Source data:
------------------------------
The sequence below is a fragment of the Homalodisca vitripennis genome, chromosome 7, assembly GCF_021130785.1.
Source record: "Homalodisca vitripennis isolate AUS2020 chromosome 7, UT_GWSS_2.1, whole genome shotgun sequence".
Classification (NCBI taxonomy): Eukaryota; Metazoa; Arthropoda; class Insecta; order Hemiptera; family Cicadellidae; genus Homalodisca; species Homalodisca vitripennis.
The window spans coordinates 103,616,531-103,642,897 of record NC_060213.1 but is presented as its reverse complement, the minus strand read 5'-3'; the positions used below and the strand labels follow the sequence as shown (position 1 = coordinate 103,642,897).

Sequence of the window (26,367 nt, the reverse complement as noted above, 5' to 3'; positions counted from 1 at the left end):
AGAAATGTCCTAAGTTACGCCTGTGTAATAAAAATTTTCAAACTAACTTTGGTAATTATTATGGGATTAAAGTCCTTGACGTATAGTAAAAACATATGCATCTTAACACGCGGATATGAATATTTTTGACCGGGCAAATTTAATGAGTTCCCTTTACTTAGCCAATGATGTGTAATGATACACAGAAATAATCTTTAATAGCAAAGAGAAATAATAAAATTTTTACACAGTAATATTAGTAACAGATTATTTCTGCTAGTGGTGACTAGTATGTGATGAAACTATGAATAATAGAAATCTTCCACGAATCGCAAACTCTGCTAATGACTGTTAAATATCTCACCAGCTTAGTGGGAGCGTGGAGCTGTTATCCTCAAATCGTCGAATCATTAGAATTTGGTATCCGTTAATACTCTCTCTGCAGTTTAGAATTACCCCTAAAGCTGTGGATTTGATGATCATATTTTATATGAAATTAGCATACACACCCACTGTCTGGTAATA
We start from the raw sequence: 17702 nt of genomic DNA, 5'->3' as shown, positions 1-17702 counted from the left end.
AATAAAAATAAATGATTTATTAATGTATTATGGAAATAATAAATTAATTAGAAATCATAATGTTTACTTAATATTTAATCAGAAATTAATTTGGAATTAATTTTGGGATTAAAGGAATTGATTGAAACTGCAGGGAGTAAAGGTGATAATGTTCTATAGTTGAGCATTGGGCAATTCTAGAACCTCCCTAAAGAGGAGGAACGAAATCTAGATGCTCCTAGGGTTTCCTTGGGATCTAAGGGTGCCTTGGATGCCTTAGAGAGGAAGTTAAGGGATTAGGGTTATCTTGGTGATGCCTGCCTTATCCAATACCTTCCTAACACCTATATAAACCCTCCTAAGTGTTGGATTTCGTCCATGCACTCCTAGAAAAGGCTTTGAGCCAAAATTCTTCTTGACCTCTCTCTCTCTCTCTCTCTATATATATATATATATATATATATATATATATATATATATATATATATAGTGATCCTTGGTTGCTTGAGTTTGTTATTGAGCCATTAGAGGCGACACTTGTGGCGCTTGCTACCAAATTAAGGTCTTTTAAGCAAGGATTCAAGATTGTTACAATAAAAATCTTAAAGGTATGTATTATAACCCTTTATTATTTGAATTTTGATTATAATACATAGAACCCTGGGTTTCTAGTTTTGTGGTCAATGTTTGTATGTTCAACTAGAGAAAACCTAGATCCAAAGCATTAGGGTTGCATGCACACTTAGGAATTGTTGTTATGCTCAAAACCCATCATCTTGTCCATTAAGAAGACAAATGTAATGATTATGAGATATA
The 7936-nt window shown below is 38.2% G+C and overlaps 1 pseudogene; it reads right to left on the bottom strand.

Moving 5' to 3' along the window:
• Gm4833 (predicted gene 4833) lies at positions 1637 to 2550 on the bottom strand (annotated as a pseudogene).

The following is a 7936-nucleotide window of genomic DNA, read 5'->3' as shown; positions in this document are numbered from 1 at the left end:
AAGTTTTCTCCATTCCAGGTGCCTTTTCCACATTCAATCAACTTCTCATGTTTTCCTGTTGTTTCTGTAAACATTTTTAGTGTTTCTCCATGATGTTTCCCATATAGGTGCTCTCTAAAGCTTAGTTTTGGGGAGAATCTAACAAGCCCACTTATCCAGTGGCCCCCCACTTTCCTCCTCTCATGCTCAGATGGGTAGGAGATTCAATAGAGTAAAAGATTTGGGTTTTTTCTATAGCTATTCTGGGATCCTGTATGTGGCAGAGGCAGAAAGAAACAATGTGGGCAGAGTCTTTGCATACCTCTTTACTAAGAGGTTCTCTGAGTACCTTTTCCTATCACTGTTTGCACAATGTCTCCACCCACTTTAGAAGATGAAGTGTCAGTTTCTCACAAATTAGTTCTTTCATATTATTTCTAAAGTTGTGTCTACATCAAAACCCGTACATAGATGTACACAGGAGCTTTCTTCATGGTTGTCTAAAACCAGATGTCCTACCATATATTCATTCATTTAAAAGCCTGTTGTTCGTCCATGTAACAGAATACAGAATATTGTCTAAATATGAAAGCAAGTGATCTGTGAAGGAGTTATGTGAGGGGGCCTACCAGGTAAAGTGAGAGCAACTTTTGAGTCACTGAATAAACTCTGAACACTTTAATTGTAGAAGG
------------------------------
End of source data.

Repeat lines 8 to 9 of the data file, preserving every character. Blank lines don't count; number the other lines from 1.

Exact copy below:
AATAAAAATAAATGATTTATTAATGTATTATGGAAATAATAAATTAATTAGAAATCATAATGTTTACTTAATATTTAATCAGAAATTAATTTGGAATTAATTTTGGGATTAAAGGAATTGATTGAAACTGCAGGGAGTAAAGGTGATAATGTTCTATAGTTGAGCATTGGGCAATTCTAGAACCTCCCTAAAGAGGAGGAACGAAATCTAGATGCTCCTAGGGTTTCCTTGGGATCTAAGGGTGCCTTGGATGCCTTAGAGAGGAAGTTAAGGGATTAGGGTTATCTTGGTGATGCCTGCCTTATCCAATACCTTCCTAACACCTATATAAACCCTCCTAAGTGTTGGATTTCGTCCATGCACTCCTAGAAAAGGCTTTGAGCCAAAATTCTTCTTGACCTCTCTCTCTCTCTCTCTCTATATATATATATATATATATATATATATATATATATATATATATATATAGTGATCCTTGGTTGCTTGAGTTTGTTATTGAGCCATTAGAGGCGACACTTGTGGCGCTTGCTACCAAATTAAGGTCTTTTAAGCAAGGATTCAAGATTGTTACAATAAAAATCTTAAAGGTATGTATTATAACCCTTTATTATTTGAATTTTGATTATAATACATAGAACCCTGGGTTTCTAGTTTTGTGGTCAATGTTTGTATGTTCAACTAGAGAAAACCTAGATCCAAAGCATTAGGGTTGCATGCACACTTAGGAATTGTTGTTATGCTCAAAACCCATCATCTTGTCCATTAAGAAGACAAATGTAATGATTATGAGATATA
The 7936-nt window shown below is 38.2% G+C and overlaps 1 pseudogene; it reads right to left on the bottom strand.